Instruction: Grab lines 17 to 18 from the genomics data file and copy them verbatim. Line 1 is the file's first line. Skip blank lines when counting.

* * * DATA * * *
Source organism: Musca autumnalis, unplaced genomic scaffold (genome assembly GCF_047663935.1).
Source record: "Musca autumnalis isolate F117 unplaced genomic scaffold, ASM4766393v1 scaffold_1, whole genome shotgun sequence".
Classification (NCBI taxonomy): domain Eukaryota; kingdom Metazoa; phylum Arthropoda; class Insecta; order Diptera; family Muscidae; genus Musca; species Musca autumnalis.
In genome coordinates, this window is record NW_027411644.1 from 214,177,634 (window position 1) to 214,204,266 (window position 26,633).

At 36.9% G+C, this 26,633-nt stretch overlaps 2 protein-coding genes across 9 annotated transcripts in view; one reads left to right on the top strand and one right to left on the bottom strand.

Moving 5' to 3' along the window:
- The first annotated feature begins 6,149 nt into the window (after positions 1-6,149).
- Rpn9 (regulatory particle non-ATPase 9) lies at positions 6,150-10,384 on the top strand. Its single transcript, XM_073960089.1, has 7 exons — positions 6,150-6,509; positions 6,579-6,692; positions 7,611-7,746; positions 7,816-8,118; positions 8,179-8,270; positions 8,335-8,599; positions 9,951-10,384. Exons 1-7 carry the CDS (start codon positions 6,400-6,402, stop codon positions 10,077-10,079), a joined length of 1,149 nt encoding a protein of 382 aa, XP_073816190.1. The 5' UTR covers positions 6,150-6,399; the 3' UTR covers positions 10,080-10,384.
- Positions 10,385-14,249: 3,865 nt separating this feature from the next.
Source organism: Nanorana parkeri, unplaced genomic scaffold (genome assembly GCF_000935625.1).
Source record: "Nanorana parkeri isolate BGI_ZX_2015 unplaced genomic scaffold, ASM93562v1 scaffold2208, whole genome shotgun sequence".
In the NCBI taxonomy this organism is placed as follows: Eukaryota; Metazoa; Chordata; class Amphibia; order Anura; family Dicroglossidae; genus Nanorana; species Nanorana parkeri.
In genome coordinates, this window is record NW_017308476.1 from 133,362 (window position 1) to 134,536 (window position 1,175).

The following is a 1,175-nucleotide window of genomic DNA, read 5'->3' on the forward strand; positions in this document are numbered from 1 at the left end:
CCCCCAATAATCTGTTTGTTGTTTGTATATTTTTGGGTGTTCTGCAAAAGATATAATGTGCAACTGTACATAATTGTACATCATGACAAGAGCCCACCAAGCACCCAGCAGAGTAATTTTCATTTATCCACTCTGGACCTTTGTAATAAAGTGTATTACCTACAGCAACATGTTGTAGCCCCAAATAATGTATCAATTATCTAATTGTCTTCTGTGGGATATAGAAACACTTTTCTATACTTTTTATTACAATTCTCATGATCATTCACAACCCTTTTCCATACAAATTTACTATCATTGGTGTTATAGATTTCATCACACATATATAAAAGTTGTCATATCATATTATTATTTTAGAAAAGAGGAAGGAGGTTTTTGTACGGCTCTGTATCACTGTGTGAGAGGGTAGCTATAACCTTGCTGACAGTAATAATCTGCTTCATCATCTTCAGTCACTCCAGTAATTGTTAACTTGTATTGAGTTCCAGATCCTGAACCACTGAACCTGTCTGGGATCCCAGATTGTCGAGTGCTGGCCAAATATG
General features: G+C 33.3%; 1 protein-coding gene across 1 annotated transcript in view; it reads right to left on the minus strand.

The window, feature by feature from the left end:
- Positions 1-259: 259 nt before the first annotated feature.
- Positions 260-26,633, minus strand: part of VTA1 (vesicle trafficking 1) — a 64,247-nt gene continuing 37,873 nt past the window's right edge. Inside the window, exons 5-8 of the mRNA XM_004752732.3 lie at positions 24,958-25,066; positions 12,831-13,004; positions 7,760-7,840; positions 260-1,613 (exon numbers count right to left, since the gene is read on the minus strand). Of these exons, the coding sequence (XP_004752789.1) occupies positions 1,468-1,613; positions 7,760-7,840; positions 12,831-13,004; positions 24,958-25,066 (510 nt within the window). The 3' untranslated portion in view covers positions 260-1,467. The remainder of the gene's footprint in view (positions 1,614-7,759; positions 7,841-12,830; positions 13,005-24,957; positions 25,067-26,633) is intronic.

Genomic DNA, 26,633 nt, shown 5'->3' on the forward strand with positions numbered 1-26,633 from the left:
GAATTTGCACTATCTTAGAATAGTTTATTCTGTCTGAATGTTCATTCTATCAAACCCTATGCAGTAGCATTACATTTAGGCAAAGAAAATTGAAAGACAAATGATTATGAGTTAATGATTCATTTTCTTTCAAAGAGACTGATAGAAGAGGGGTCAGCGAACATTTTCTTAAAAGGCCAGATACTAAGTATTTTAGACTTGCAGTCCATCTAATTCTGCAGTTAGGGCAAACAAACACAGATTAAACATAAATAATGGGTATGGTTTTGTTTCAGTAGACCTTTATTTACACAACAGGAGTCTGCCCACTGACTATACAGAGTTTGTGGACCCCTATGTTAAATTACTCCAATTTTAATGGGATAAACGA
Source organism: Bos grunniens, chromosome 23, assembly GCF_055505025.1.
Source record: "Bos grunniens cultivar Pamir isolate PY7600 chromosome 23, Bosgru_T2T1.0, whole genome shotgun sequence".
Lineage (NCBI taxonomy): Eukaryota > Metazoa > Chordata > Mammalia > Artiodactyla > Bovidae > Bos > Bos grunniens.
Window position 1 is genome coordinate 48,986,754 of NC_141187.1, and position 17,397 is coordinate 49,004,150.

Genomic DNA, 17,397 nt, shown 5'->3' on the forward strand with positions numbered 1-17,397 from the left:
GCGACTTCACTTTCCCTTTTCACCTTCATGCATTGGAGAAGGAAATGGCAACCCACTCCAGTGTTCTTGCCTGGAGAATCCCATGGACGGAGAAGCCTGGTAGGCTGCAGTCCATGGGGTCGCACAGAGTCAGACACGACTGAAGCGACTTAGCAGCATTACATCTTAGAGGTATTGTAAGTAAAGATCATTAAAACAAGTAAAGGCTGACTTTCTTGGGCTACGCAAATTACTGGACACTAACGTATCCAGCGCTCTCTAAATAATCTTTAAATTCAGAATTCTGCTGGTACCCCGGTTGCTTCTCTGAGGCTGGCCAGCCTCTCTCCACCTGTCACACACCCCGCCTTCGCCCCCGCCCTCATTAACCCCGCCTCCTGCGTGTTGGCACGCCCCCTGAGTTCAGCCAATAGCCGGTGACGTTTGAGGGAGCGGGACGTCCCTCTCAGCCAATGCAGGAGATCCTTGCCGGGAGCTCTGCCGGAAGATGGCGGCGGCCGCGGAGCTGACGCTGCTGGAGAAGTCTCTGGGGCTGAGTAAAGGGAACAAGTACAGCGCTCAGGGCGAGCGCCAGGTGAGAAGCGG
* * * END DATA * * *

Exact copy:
The window, feature by feature from the left end:
- Positions 1-259: 259 nt before the first annotated feature.